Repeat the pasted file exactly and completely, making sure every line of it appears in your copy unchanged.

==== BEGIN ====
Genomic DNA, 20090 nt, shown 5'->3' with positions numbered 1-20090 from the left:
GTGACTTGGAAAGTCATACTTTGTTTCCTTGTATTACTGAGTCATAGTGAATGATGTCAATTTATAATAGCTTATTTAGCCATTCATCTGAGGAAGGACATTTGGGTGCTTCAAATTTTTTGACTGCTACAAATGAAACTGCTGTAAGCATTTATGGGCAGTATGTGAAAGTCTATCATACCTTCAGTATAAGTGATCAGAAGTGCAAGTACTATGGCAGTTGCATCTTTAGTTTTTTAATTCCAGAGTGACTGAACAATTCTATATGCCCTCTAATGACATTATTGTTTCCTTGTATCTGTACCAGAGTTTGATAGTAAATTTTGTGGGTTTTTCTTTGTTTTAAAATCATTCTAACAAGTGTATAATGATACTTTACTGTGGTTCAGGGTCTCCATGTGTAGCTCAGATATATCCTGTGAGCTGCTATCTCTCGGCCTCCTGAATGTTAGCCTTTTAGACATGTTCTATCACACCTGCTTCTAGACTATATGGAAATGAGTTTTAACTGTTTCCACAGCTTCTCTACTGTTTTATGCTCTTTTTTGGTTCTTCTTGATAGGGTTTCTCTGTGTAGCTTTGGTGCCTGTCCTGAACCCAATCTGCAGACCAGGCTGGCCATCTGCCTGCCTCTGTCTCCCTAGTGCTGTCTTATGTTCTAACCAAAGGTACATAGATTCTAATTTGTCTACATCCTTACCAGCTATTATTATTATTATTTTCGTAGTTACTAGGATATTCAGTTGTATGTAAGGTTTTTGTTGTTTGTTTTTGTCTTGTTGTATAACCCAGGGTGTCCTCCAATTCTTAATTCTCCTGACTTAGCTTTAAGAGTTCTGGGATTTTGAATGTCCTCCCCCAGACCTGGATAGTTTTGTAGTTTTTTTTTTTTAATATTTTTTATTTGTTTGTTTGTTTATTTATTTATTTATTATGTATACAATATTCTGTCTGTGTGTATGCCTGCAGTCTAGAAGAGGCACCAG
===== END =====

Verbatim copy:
Genomic DNA, 20090 nt, shown 5'->3' with positions numbered 1-20090 from the left:
GTGACTTGGAAAGTCATACTTTGTTTCCTTGTATTACTGAGTCATAGTGAATGATGTCAATTTATAATAGCTTATTTAGCCATTCATCTGAGGAAGGACATTTGGGTGCTTCAAATTTTTTGACTGCTACAAATGAAACTGCTGTAAGCATTTATGGGCAGTATGTGAAAGTCTATCATACCTTCAGTATAAGTGATCAGAAGTGCAAGTACTATGGCAGTTGCATCTTTAGTTTTTTAATTCCAGAGTGACTGAACAATTCTATATGCCCTCTAATGACATTATTGTTTCCTTGTATCTGTACCAGAGTTTGATAGTAAATTTTGTGGGTTTTTCTTTGTTTTAAAATCATTCTAACAAGTGTATAATGATACTTTACTGTGGTTCAGGGTCTCCATGTGTAGCTCAGATATATCCTGTGAGCTGCTATCTCTCGGCCTCCTGAATGTTAGCCTTTTAGACATGTTCTATCACACCTGCTTCTAGACTATATGGAAATGAGTTTTAACTGTTTCCACAGCTTCTCTACTGTTTTATGCTCTTTTTTGGTTCTTCTTGATAGGGTTTCTCTGTGTAGCTTTGGTGCCTGTCCTGAACCCAATCTGCAGACCAGGCTGGCCATCTGCCTGCCTCTGTCTCCCTAGTGCTGTCTTATGTTCTAACCAAAGGTACATAGATTCTAATTTGTCTACATCCTTACCAGCTATTATTATTATTATTTTCGTAGTTACTAGGATATTCAGTTGTATGTAAGGTTTTTGTTGTTTGTTTTTGTCTTGTTGTATAACCCAGGGTGTCCTCCAATTCTTAATTCTCCTGACTTAGCTTTAAGAGTTCTGGGATTTTGAATGTCCTCCCCCAGACCTGGATAGTTTTGTAGTTTTTTTTTTTTAATATTTTTTATTTGTTTGTTTGTTTATTTATTTATTTATTATGTATACAATATTCTGTCTGTGTGTATGCCTGCAGTCTAGAAGAGGCACCAG